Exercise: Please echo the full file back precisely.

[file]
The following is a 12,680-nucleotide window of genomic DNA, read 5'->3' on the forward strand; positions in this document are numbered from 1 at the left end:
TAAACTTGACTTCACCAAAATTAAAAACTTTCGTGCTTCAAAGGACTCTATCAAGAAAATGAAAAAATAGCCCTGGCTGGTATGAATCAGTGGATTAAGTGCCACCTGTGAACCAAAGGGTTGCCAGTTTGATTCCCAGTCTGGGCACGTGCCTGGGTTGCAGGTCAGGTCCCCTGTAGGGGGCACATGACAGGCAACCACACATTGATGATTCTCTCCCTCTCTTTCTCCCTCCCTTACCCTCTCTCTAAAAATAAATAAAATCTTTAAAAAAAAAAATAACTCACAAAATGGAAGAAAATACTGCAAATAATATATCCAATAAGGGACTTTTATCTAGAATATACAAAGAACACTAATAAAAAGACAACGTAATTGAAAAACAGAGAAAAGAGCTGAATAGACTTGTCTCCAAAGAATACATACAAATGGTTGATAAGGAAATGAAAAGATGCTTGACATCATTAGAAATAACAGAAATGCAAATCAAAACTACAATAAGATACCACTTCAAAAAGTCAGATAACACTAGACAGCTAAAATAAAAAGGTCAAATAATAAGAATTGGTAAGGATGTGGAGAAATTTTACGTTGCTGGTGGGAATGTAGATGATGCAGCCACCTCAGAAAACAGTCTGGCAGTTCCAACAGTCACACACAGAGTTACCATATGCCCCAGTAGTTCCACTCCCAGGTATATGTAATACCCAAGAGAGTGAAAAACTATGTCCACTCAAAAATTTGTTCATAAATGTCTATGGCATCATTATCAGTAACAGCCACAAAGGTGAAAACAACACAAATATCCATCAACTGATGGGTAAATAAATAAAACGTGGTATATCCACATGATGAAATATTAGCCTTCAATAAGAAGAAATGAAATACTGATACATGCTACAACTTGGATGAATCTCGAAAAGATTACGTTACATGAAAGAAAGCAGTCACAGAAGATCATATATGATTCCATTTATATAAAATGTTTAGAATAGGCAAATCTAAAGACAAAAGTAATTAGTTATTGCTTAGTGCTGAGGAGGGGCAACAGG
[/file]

The following is a 12,680-nucleotide window of genomic DNA, read 5'->3' on the forward strand; positions in this document are numbered from 1 at the left end:
TAAACTTGACTTCACCAAAATTAAAAACTTTCGTGCTTCAAAGGACTCTATCAAGAAAATGAAAAAATAGCCCTGGCTGGTATGAATCAGTGGATTAAGTGCCACCTGTGAACCAAAGGGTTGCCAGTTTGATTCCCAGTCTGGGCACGTGCCTGGGTTGCAGGTCAGGTCCCCTGTAGGGGGCACATGACAGGCAACCACACATTGATGATTCTCTCCCTCTCTTTCTCCCTCCCTTACCCTCTCTCTAAAAATAAATAAAATCTTTAAAAAAAAAAATAACTCACAAAATGGAAGAAAATACTGCAAATAATATATCCAATAAGGGACTTTTATCTAGAATATACAAAGAACACTAATAAAAAGACAACGTAATTGAAAAACAGAGAAAAGAGCTGAATAGACTTGTCTCCAAAGAATACATACAAATGGTTGATAAGGAAATGAAAAGATGCTTGACATCATTAGAAATAACAGAAATGCAAATCAAAACTACAATAAGATACCACTTCAAAAAGTCAGATAACACTAGACAGCTAAAATAAAAAGGTCAAATAATAAGAATTGGTAAGGATGTGGAGAAATTTTACGTTGCTGGTGGGAATGTAGATGATGCAGCCACCTCAGAAAACAGTCTGGCAGTTCCAACAGTCACACACAGAGTTACCATATGCCCCAGTAGTTCCACTCCCAGGTATATGTAATACCCAAGAGAGTGAAAAACTATGTCCACTCAAAAATTTGTTCATAAATGTCTATGGCATCATTATCAGTAACAGCCACAAAGGTGAAAACAACACAAATATCCATCAACTGATGGGTAAATAAATAAAACGTGGTATATCCACATGATGAAATATTAGCCTTCAATAAGAAGAAATGAAATACTGATACATGCTACAACTTGGATGAATCTCGAAAAGATTACGTTACATGAAAGAAAGCAGTCACAGAAGATCATATATGATTCCATTTATATAAAATGTTTAGAATAGGCAAATCTAAAGACAAAAGTAATTAGTTATTGCTTAGTGCTGAGGAGGGGCAACAGG